When the outer jacket is molded into the shield, it’s more difficult to remove the jacket without disturbing the shield. For these cases, manipulating the slug in certain directions while pulling it off of the cable helps the slug break away from the shield.
If the cable has a foil layer, it must be stripped cleanly, flush with the outer jacket with no flags remaining. This is nearly impossible with fixed blades. It is certainly possible with a laser system, unless the foil is bonded to the outer jacket. Laser systems require space for the laser to get to the foil.
However, if the foil is bonded to the outer jacket, any pulling of the slug may cause the foil to tear unevenly. Lasers will also not cut where the foil overlaps.
With rotary stripping blades, it’s possible to score the foil without pulling the slug. The jacket slug and foil can be removed simultaneously by manipulating the cable and twisting the slug as it is removed. The result is a clean foil cut that is flush with the outer jacket.
Assembling the Inner Ferrule
Loading the ferrule onto the cable is critical, but not overly challenging if done manually. However, different connectors use different ferrules. Therefore, it should be possible to change over to different ferrules with a few cable- and ferrule-specific parts. The system should also have the ability to detect if the ferrule is the correct type and if it is properly oriented on the cable.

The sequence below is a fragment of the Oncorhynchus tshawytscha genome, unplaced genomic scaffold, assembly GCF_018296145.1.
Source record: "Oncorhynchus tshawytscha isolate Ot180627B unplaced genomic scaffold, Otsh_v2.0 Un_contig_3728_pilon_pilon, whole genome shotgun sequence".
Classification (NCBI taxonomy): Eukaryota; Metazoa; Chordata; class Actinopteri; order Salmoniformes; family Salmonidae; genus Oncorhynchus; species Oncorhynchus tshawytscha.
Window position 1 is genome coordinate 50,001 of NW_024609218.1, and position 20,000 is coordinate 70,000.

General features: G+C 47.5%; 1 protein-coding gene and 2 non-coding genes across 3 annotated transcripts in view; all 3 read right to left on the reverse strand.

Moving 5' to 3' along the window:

Installing the ferrule onto the cable is a step that could be done manually to save costs, since automatic loading systems are quite expensive.
Cutting and Removing the Shield
Properly cutting the shield consistently with a traditional rotary stripping unit is very challenging for high-voltage cables, especially if the cable has nonconcentric layers or is otherwise out-of-round. The integrity of the dielectric and filler are critical for proper performance of the cable. Traditional rotary stripping machines risk damaging the inner layers.
An anvil and punch system guarantees the inner layers will not be damaged and cuts the shield cleanly and evenly, 360 degrees around the cable.
The resulting shield length will depend upon the ferrule being used, since it will be wrapped around it. The cut must be clean and consistent. Otherwise, long strands may cause shorts with other components and short strands may degrade the integrity of the ferrule crimp.
Sometimes, the shield length is longer than the length of the dielectric. These applications require the shield to be opened and folded back after it’s trimmed so that the inner layers can be stripped.
The shield gets folded back over the ferrule, but in some cases, not completely. Different connectors require different fold angles to ensure the connector fits together correctly. The fold angle may be between 90 to 180 degrees, but the fold must be even, 360 degrees around the ferrule.
The shield strand ends should fall within the specified tolerances to ensure proper performance. Strands that are too long may cause shorts and short strands might not secure the shield properly when the outer ferrule is crimped.
Removing Dielectric or Filler